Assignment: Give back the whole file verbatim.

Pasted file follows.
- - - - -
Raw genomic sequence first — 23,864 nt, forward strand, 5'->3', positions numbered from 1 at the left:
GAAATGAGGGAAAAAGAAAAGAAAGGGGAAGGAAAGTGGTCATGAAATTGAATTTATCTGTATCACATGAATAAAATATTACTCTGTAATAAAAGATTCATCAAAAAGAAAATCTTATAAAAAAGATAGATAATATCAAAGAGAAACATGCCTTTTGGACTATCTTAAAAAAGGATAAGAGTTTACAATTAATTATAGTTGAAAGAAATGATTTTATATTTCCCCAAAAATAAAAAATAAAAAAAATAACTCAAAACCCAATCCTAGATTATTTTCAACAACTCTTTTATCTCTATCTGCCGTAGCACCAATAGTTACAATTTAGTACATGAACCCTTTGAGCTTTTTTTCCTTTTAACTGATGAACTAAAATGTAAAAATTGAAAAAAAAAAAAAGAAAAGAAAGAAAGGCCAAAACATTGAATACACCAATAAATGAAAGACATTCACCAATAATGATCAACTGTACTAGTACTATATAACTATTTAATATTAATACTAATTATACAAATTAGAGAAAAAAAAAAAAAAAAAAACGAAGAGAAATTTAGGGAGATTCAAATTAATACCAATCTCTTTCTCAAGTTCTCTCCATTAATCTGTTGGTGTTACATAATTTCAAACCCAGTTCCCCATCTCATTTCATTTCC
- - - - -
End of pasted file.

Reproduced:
Raw genomic sequence first — 23,864 nt, forward strand, 5'->3', positions numbered from 1 at the left:
GAAATGAGGGAAAAAGAAAAGAAAGGGGAAGGAAAGTGGTCATGAAATTGAATTTATCTGTATCACATGAATAAAATATTACTCTGTAATAAAAGATTCATCAAAAAGAAAATCTTATAAAAAAGATAGATAATATCAAAGAGAAACATGCCTTTTGGACTATCTTAAAAAAGGATAAGAGTTTACAATTAATTATAGTTGAAAGAAATGATTTTATATTTCCCCAAAAATAAAAAATAAAAAAAATAACTCAAAACCCAATCCTAGATTATTTTCAACAACTCTTTTATCTCTATCTGCCGTAGCACCAATAGTTACAATTTAGTACATGAACCCTTTGAGCTTTTTTTCCTTTTAACTGATGAACTAAAATGTAAAAATTGAAAAAAAAAAAAAGAAAAGAAAGAAAGGCCAAAACATTGAATACACCAATAAATGAAAGACATTCACCAATAATGATCAACTGTACTAGTACTATATAACTATTTAATATTAATACTAATTATACAAATTAGAGAAAAAAAAAAAAAAAAAAACGAAGAGAAATTTAGGGAGATTCAAATTAATACCAATCTCTTTCTCAAGTTCTCTCCATTAATCTGTTGGTGTTACATAATTTCAAACCCAGTTCCCCATCTCATTTCATTTCC